Skip to main content

Fujiwara and Ishikawa Face Gebrselassie and Kipsang at Sunday's Great Manchester Run

by Brett Larner

Moscow World Championships men's marathon squad member Masakazu Fujiwara and his Honda teammate Suehiro Ishikawa will make a return to the roads at Sunday's Bupa Great Manchester Run 10 km for the first time since running 2:08:51 and 2:09:10 at March's Lake Biwa Mainichi Marathon.  Appearing through the support of JRN, the two Japanese athletes will face a field including former marathon world record holder and four-time defending champion Haile Gebrselassie (Ethiopia), London Olympics marathon bronze medalist Wilson Kipsang (Kenya) and more.  The great Tirunesh Dibaba (Ethiopia) leads the women's field along with home-soil tops Helen Clitheroe (Great Britain) and Gemma Steel (Great Britain) and marathoners Jelena Procopcuka (Latvia) and Christelle Daunay (France).

Fujiwara, the Japanese debut marathon and collegiate marathon national record holder at 2:08:12, will be making his debut on U.K. soil, while Ishikawa will be seeking to improve on his 28:47 finish for 8th place at last year's Bupa Great Manchester Run.  Fujiwara heads to Moscow to practice on the World Championships course along with fellow national team members Kazuhiro Maeda (Team Kyudenko) and Kentaro Nakamoto (Team Yasukawa Denki) following Sunday's race.

2013 Great Manchester Run Elite Field Highlights
Manchester, 5/26/13

Men
Masakazu Fujiwara (Team Honda/Japan)
Haile Gebrselassie (Ethiopia)
Yared Hagos (Ethiopia)
Suehiro Ishikawa (Team Honda/Japan)
Wilson Kipsang (Kenya)
Moses Kipsiro (Uganda)
Sergey Lebid (Ukraine)
Jonny Mellor (Great Britain)
Stephen Mokoka (South Africa)
James Walsh (Great Britain)

Women
Alessandra Aguilar (Spain)
Helen Clitheroe (Great Britain)
Christelle Daunay (France)
Tirunesh Dibaba (Ethiopia)
Susan Partridge (Great Britain)
Jelena Procopcuka (Latvia)
Gemma Steel (Great Britain)

(c) 2013 Brett Larner
all rights reserved

Comments

Most-Read This Week

Toyota On Fire - Weekend Road Race Roundup

Everything right now in Japanese distance is about qualifying for September's MGC Race 2020 Olympic marathon trials. On the men's side Toyota currently leads the way, Yuma Hattori running 2:07:27, Taku Fujimoto 2:07:57 and Chihiro Miyawaki 2:08:45 last year to qualify. Five more Toyota runners ran big today to set up some exciting last-shot bids at qualifying in Tokyo and Lake Biwa.

The National Corporate Half Marathon men's race went out relatively conservatively with a pack of 30 rolling through 10 km in 29:28. A series of runners including 35-year-old full-time-working amateur Takahiro Nakamura (Kyocera Kagoshima) took turns trying to get it moving before Amos Kurgat (Chudenko) took off for good to win unchallenged in 1:01:06. Along with Kenyans Paul Kuira (Konica Minolta) and Patrick Muendo Mwaka (Aisan Kogyo) Toyota's trio of Hideyuki Tanaka, Tsubasa Hayakawa and Minato Oishi emerged at the front of a chase group of 14.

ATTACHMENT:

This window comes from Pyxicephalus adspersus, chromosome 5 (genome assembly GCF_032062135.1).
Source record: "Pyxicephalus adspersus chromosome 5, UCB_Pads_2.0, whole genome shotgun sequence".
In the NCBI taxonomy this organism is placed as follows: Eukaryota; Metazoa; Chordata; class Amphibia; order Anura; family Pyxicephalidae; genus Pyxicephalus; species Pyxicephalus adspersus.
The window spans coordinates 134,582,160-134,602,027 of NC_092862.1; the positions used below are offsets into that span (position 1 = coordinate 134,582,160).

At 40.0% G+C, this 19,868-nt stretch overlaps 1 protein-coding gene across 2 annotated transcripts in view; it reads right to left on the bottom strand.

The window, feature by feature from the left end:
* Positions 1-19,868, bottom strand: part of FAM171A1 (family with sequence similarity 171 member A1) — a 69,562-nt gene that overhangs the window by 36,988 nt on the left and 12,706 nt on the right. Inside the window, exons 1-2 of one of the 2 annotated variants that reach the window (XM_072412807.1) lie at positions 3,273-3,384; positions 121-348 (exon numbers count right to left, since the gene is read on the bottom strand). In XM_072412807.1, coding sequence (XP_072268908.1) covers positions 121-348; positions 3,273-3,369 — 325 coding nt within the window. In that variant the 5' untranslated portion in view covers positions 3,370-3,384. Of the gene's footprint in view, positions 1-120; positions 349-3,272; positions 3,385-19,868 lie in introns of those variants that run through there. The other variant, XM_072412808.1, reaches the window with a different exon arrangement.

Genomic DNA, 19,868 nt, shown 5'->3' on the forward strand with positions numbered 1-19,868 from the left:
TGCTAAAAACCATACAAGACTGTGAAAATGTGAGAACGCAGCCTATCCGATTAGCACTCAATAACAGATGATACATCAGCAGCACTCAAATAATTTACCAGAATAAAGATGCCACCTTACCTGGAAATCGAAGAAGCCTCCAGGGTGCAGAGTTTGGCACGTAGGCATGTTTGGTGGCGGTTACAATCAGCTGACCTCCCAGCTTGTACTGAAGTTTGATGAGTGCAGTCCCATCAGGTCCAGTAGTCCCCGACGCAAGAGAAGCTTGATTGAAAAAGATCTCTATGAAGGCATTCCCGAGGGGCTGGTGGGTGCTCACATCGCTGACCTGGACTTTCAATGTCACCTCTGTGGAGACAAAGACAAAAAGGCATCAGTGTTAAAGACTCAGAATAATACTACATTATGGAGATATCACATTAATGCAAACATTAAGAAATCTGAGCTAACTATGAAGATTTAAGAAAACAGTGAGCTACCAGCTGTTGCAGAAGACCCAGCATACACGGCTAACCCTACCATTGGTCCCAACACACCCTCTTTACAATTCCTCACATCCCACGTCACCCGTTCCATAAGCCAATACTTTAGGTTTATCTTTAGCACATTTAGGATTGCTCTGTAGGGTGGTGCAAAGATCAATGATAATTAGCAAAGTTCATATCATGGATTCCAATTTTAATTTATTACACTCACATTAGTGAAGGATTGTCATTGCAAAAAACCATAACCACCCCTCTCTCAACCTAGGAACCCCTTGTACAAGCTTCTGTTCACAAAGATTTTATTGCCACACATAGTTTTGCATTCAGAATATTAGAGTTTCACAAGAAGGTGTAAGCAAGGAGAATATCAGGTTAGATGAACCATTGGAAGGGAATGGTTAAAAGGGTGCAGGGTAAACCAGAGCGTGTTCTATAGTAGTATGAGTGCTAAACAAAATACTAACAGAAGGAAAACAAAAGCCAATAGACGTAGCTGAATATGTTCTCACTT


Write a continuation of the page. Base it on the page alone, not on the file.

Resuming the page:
As the pace picked up over the last 5 km th…

Endo and Matsuzaki Break National Records in Boston

Indoor track is pretty much non-existant in Japan, but in the last few years more Japanese athletes have been heading to the States after ekiden season to give it a go and coming back with national records. Two more records fell at Friday's David Hemery Valentine Invitational in Boston.

First up, in his indoor debut 20-year-old Hyuga Endo (Sumitomo Denko) ran 13:27.81 to break the indoor 5000 m national record set five years ago in New York by Suguru Osako by 0.19. Endo was one of Japan's all-time best high schoolers. Now in his second year in the corporate leagues after opting to skip university he is coached by Yasuyuki Watanabe, Osako's former coach at Waseda University. Also in the same race, Hiroki Matsueda (Fujitsu) was 6th in 13:47.64.

Three hours later, Riko Matsuzaki (Sekisui Kagaku) ran 9:00.86 in the women's 3000 m, taking 0.53 off the national record set way back in 1999 by Akiko Kawashima at the Maebashi World Indoor Championships. Matsuzaki is in the mid…

Beppu-Oita Marathon to Review Staff Training After Interpreter Refers to African Athletes as "Chimpanzees"

On Feb. 14 the organizers of the Beppu-Oita Mainichi Marathon confirmed that a local woman in her fifties who served as an interpreter at this year's race had published a blog post in which she referred to the African athletes on whose behalf she had worked as "chimpanzees." The woman said she had no malicious or racist intent behind her comments, but a spokesperson for the organizers called her choice of words "inappropriate." Organizers plan to review their training and guidance procedures for all race management staff members.

The Beppu-Oita Mainichi Marathon took place in the two cities on Feb. 3. According to the spokesperson, the blog to which the woman posted the comments is for members of a sports club to which she belongs to report on what they have been doing. On Feb. 10 she wrote about her work with the African athletes, posting it with public access so that anyone could read it. She described the struggle of talking to the African athletes, saying …